But there is a second way of infection: a patient may have brought the bacteria with him or her. When a patient’s immune system is weakened during his or her hospital stay, these bacteria take the opportunity to infect the patient. We want to take a closer look at exactly this process in our research.
How are these two fields related?
Both research fields are very similar in their fundamental questions: How do bacteria adapt to make us sick. We address this question by decoding DNA. In a nutshell, we generate large amounts of DNA sequencing data in high-throughput experiments, and perform extensive bioinformatic analyses to find patterns that teach us about the adaptation of bacteria. Ultimately, the biggest difference are the time periods, either we look at thousands of years or merely weeks.
Of course, data acquisition is very different. Either we cultivate bacteria from clinical samples or we drill into ancient archaeological specimen. Actually, teeth are the best choice for very old samples: Teeth are supplied with blood so they can contain pathogens that were present in the blood at the time of death. After the death of an individual, the teeth act as a safe and protect the pathogens from being washed out. With a bit of luck, we can find DNA snippets of the pathogen in the sample even after centuries and learn something about the disease.
Tell us a bit about your career so far—how did you end up in the field of evolutionary pathogenomics?
I actually thought that I would become an immunologist after my undergrad. But I was also interested in bioinformatics. Back then my girlfriend was pregnant and studied in Leipzig when I finished my undergrad in Greifswald—that's why I moved to Leipzig first. I was very open-minded about the topic at that time, but when I got to know Aida Andrés' research group at the Max Planck Institute for Evolutionary Anthropology, I was immediately hooked. It was a fantastic opportunity to learn about bioinformatics, population genetics and evolution. My PhD was about how humans have adapted to the different environmental conditions on our planet.
After my PhD, I was looking for new challenges. In 2015, researchers showed that bacteria can be reconstructed from millennia-old DNA. The scientists were able to prove that Yersinia pestis, the bacterium that caused the plague, is much older than expected. They extracted a plague species that no longer exists today out of 5000-year-old samples from the Bronze Age. The possibility to discover prehistoric epidemics from ancient DNA felt extremely captivating. Just in time, the Max Planck Institute for the Science of Human History opened in Jena. In the department of Johannes Krause, I got the chance to investigate old bacterial DNA methodically and analytically.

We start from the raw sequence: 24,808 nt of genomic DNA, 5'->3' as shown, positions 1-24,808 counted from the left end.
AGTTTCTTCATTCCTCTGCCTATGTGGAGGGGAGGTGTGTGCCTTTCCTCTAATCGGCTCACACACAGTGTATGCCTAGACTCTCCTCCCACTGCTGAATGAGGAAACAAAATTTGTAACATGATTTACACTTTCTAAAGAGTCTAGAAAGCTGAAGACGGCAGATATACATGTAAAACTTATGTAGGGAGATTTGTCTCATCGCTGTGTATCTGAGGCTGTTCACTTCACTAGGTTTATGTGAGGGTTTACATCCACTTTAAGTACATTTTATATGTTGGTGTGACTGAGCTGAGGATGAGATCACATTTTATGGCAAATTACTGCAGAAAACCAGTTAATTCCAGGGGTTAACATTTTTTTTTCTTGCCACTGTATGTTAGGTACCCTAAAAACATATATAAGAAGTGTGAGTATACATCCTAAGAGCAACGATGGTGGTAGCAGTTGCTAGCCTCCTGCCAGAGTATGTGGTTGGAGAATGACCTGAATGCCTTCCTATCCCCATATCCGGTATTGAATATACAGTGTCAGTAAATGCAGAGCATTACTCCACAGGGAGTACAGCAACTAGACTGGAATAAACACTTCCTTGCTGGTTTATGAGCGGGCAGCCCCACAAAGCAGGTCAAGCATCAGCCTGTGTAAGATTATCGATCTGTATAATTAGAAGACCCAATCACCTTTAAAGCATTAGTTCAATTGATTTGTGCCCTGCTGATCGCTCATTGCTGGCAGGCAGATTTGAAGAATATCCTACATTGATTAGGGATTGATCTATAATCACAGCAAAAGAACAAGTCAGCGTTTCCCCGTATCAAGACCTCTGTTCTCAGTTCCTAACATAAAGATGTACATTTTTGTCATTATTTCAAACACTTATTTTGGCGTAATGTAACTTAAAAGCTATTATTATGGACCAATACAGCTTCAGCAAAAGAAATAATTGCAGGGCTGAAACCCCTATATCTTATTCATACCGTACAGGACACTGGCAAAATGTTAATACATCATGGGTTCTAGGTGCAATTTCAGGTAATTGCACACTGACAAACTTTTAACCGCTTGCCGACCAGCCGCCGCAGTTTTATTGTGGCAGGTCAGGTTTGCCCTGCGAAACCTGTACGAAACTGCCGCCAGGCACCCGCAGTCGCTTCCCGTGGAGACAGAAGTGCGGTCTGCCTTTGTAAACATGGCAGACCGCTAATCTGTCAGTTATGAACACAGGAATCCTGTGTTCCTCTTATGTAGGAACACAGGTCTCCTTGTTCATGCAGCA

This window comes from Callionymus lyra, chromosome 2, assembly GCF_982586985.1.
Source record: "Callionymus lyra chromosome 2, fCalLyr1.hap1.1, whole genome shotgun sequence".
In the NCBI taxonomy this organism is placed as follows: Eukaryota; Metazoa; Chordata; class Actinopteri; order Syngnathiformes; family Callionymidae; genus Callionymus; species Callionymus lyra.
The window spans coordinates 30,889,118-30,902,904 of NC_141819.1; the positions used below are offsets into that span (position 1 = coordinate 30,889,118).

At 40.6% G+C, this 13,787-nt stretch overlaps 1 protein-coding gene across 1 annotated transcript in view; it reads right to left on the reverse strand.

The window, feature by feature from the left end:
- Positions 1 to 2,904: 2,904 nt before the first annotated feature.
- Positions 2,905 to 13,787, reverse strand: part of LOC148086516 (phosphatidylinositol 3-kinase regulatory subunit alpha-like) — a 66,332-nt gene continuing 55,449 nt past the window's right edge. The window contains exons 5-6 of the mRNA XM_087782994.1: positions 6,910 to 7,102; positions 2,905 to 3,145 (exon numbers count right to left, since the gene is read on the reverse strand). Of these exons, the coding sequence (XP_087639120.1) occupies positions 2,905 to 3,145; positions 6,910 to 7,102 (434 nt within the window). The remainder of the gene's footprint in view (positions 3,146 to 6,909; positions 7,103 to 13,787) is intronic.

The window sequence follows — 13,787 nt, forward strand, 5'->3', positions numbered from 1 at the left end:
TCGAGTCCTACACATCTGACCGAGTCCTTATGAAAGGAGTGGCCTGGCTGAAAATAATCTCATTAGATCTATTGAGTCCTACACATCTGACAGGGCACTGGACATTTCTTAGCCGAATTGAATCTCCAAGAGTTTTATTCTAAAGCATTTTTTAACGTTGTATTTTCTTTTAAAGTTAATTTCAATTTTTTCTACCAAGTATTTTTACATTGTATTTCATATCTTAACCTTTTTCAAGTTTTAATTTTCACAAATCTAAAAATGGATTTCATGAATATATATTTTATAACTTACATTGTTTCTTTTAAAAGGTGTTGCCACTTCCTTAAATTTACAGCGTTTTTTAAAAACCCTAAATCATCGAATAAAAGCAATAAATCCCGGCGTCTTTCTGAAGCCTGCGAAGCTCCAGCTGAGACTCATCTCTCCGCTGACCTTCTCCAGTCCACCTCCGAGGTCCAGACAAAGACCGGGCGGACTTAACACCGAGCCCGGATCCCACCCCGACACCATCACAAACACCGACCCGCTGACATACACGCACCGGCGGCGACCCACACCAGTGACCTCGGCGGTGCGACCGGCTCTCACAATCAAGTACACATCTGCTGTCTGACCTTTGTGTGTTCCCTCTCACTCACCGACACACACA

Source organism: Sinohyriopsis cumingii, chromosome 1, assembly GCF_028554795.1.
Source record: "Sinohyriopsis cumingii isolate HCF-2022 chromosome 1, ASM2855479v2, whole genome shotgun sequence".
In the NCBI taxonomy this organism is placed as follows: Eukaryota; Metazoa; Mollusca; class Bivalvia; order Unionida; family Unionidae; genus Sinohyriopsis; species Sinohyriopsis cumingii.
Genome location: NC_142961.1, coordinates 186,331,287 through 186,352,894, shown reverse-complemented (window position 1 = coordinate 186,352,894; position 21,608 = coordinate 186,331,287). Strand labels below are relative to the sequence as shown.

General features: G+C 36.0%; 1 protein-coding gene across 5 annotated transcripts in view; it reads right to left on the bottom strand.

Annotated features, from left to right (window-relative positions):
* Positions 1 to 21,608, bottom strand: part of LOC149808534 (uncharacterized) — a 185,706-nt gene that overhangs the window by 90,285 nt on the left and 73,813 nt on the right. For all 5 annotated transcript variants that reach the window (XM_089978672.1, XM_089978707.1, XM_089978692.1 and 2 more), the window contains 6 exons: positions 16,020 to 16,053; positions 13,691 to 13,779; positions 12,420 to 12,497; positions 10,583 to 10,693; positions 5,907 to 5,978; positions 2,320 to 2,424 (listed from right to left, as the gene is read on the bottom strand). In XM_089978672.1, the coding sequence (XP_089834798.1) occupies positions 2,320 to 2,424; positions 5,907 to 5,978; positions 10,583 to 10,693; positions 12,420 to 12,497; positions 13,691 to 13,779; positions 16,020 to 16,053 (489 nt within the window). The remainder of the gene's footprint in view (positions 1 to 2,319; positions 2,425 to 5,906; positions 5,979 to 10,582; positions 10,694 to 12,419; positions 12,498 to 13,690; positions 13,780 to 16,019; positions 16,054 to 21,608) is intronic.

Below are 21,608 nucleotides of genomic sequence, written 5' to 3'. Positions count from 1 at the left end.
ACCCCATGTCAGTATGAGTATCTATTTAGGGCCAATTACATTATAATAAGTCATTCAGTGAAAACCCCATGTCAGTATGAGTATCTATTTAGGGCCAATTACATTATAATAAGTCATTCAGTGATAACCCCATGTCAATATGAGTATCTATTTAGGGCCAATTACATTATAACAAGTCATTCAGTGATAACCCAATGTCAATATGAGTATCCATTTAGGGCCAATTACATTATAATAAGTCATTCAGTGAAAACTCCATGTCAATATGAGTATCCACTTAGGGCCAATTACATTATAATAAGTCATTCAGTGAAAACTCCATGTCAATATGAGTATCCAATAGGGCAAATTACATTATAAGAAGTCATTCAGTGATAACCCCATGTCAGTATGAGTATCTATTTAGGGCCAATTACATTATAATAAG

After two years as a postdoc, I wanted to extend my knowledge in clinical bacterial genetics. So I joined Tami Liebermann's group at MIT where we analysed bacteria of the skin flora of neurodermatitis patients. With my own group, I want to combine the acquired knowledge to better understand the origin and adaptation of pathogens.
You returned to a Max Planck Institute. Are you happy to be back?
The Max Planck universe is a fantastic environment to do research in Germany. I am very happy to be back and I am looking forward to getting to know my third Max Planck Institute. First as a PhD, then as a postdoc and now actually as a group leader. I would never have dreamed of this in the first place.
What fascinates you about research?
The unknown! As a computational biologist, I find nothing more exciting than searching through a data set and discovering something new. The data sets we work with are far too large to be analysed with the naked eye. My task is to skilfully extract, combine and visualize data from these sets: You see a certain aspect of your data in a graph and suddenly you understand the biology behind it!
A brief episode on that: In Jena we developed a method to search through thousands of different data sets simultaneously for all kinds of pathogens. After a lot of programming you hit “enter” and in the next moment you see disease patterns of the last 10,000 years in front of you—since the Stone Age. It was a moment of awe!
Interview conducted by Christian Denkhaus